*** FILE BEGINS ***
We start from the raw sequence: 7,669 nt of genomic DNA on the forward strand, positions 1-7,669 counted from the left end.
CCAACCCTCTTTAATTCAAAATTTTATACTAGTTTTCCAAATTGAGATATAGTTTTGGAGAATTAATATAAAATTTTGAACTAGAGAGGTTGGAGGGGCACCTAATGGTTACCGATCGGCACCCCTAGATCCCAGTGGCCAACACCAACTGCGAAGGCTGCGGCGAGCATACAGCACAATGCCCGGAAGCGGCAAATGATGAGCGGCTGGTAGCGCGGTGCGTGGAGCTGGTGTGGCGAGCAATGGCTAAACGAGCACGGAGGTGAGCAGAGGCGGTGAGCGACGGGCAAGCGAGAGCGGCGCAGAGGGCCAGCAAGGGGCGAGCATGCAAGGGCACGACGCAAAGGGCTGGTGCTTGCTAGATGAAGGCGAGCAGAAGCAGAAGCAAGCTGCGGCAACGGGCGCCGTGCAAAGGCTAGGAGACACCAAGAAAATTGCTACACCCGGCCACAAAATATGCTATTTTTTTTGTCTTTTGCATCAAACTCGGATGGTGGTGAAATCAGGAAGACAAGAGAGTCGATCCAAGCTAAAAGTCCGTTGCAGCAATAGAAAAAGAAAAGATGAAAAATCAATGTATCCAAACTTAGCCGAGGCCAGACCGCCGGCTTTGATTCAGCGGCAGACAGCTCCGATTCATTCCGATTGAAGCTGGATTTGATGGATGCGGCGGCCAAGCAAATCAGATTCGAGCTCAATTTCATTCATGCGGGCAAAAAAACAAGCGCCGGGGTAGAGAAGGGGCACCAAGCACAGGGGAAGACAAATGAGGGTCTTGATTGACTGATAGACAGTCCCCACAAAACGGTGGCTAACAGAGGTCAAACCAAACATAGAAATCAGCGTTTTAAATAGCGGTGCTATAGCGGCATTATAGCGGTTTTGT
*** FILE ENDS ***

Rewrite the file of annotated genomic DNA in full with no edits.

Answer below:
We start from the raw sequence: 7,669 nt of genomic DNA on the forward strand, positions 1-7,669 counted from the left end.
CCAACCCTCTTTAATTCAAAATTTTATACTAGTTTTCCAAATTGAGATATAGTTTTGGAGAATTAATATAAAATTTTGAACTAGAGAGGTTGGAGGGGCACCTAATGGTTACCGATCGGCACCCCTAGATCCCAGTGGCCAACACCAACTGCGAAGGCTGCGGCGAGCATACAGCACAATGCCCGGAAGCGGCAAATGATGAGCGGCTGGTAGCGCGGTGCGTGGAGCTGGTGTGGCGAGCAATGGCTAAACGAGCACGGAGGTGAGCAGAGGCGGTGAGCGACGGGCAAGCGAGAGCGGCGCAGAGGGCCAGCAAGGGGCGAGCATGCAAGGGCACGACGCAAAGGGCTGGTGCTTGCTAGATGAAGGCGAGCAGAAGCAGAAGCAAGCTGCGGCAACGGGCGCCGTGCAAAGGCTAGGAGACACCAAGAAAATTGCTACACCCGGCCACAAAATATGCTATTTTTTTTGTCTTTTGCATCAAACTCGGATGGTGGTGAAATCAGGAAGACAAGAGAGTCGATCCAAGCTAAAAGTCCGTTGCAGCAATAGAAAAAGAAAAGATGAAAAATCAATGTATCCAAACTTAGCCGAGGCCAGACCGCCGGCTTTGATTCAGCGGCAGACAGCTCCGATTCATTCCGATTGAAGCTGGATTTGATGGATGCGGCGGCCAAGCAAATCAGATTCGAGCTCAATTTCATTCATGCGGGCAAAAAAACAAGCGCCGGGGTAGAGAAGGGGCACCAAGCACAGGGGAAGACAAATGAGGGTCTTGATTGACTGATAGACAGTCCCCACAAAACGGTGGCTAACAGAGGTCAAACCAAACATAGAAATCAGCGTTTTAAATAGCGGTGCTATAGCGGCATTATAGCGGTTTTGT